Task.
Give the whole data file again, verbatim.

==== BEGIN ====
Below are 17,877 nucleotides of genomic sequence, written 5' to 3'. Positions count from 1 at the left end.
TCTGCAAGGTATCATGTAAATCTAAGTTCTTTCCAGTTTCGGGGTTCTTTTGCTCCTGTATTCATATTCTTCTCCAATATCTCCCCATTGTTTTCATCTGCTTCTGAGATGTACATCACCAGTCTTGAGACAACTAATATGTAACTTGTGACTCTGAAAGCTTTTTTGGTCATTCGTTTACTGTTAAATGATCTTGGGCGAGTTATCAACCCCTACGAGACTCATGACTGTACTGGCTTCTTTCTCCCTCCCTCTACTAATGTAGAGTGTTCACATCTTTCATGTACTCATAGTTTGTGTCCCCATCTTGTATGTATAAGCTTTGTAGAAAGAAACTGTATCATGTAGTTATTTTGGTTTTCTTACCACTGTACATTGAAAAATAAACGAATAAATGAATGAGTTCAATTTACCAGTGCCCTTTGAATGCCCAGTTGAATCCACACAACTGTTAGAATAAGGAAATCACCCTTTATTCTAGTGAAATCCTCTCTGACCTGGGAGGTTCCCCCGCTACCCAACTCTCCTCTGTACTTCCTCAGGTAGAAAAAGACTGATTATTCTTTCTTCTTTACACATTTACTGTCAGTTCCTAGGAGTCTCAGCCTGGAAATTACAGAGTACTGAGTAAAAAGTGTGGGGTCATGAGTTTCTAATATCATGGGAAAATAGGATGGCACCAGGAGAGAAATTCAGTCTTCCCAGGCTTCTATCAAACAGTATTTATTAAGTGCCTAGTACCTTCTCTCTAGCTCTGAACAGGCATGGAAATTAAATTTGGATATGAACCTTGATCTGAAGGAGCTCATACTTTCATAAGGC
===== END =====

Below are 17,877 nucleotides of genomic sequence, written 5' to 3'. Positions count from 1 at the left end.
TCTGCAAGGTATCATGTAAATCTAAGTTCTTTCCAGTTTCGGGGTTCTTTTGCTCCTGTATTCATATTCTTCTCCAATATCTCCCCATTGTTTTCATCTGCTTCTGAGATGTACATCACCAGTCTTGAGACAACTAATATGTAACTTGTGACTCTGAAAGCTTTTTTGGTCATTCGTTTACTGTTAAATGATCTTGGGCGAGTTATCAACCCCTACGAGACTCATGACTGTACTGGCTTCTTTCTCCCTCCCTCTACTAATGTAGAGTGTTCACATCTTTCATGTACTCATAGTTTGTGTCCCCATCTTGTATGTATAAGCTTTGTAGAAAGAAACTGTATCATGTAGTTATTTTGGTTTTCTTACCACTGTACATTGAAAAATAAACGAATAAATGAATGAGTTCAATTTACCAGTGCCCTTTGAATGCCCAGTTGAATCCACACAACTGTTAGAATAAGGAAATCACCCTTTATTCTAGTGAAATCCTCTCTGACCTGGGAGGTTCCCCCGCTACCCAACTCTCCTCTGTACTTCCTCAGGTAGAAAAAGACTGATTATTCTTTCTTCTTTACACATTTACTGTCAGTTCCTAGGAGTCTCAGCCTGGAAATTACAGAGTACTGAGTAAAAAGTGTGGGGTCATGAGTTTCTAATATCATGGGAAAATAGGATGGCACCAGGAGAGAAATTCAGTCTTCCCAGGCTTCTATCAAACAGTATTTATTAAGTGCCTAGTACCTTCTCTCTAGCTCTGAACAGGCATGGAAATTAAATTTGGATATGAACCTTGATCTGAAGGAGCTCATACTTTCATAAGGC